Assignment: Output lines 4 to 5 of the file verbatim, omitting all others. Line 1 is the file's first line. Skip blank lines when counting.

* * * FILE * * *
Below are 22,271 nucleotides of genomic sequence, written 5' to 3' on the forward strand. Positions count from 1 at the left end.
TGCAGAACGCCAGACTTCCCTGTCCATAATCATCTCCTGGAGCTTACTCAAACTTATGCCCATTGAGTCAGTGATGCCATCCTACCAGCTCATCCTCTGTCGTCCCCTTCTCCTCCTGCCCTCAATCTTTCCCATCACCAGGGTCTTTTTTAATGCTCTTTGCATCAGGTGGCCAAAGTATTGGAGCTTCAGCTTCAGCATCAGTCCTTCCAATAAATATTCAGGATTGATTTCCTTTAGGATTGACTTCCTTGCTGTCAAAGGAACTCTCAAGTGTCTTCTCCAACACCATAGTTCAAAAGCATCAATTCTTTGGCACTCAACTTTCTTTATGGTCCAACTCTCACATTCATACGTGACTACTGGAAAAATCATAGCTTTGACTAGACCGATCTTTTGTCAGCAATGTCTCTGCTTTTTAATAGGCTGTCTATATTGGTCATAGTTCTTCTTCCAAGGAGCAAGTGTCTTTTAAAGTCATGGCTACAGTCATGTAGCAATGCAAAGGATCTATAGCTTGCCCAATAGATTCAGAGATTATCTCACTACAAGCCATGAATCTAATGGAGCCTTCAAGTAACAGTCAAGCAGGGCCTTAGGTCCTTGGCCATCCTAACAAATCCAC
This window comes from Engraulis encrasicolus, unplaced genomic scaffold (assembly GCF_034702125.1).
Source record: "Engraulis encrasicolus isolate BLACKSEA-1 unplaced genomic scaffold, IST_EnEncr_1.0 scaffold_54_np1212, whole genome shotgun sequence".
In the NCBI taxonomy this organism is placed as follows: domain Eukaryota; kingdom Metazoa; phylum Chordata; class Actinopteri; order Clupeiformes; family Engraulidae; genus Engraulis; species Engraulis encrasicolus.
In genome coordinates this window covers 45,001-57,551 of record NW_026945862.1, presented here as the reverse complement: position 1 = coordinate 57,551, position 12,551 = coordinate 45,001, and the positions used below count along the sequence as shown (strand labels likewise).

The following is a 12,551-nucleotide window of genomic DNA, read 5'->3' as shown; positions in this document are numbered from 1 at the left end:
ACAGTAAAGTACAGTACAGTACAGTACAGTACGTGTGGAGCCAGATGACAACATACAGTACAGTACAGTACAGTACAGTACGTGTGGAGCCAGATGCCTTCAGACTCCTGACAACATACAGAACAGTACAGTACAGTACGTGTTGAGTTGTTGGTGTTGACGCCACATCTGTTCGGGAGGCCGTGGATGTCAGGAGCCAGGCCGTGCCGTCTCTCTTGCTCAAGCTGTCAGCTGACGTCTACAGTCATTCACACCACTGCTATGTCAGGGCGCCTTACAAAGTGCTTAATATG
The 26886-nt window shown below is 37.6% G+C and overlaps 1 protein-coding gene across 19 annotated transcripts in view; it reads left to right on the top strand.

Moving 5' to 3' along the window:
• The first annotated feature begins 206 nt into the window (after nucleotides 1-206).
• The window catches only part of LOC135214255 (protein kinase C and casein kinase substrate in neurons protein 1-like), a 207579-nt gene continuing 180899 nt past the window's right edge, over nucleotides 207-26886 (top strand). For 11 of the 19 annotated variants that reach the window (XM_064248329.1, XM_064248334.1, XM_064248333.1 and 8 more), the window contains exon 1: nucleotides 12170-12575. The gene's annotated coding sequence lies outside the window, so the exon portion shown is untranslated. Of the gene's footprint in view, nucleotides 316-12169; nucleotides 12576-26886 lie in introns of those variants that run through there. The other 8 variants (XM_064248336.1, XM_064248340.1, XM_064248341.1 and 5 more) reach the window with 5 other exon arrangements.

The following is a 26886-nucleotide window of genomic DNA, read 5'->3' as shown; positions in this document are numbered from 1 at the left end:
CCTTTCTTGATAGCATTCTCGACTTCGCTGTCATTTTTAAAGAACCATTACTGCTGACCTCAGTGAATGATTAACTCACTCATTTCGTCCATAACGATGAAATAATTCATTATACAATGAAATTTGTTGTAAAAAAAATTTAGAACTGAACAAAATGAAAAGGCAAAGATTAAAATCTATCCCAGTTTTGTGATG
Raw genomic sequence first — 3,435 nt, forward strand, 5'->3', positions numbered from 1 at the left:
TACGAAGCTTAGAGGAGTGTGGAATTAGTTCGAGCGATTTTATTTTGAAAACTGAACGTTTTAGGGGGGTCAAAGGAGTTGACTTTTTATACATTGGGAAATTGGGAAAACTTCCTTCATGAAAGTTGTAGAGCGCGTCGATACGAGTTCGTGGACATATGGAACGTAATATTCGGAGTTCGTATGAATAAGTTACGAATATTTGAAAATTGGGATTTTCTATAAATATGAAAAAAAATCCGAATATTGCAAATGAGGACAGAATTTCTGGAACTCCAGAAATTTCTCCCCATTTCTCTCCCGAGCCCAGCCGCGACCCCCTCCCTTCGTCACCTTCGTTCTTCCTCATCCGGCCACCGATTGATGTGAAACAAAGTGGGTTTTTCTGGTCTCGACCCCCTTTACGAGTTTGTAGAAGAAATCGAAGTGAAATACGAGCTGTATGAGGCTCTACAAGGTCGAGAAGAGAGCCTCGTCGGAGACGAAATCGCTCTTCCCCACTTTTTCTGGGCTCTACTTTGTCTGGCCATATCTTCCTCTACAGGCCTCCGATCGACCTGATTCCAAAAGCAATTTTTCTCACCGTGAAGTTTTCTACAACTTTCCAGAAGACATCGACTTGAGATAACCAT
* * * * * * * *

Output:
Source record: "Engraulis encrasicolus isolate BLACKSEA-1 unplaced genomic scaffold, IST_EnEncr_1.0 scaffold_54_np1212, whole genome shotgun sequence".
In the NCBI taxonomy this organism is placed as follows: domain Eukaryota; kingdom Metazoa; phylum Chordata; class Actinopteri; order Clupeiformes; family Engraulidae; genus Engraulis; species Engraulis encrasicolus.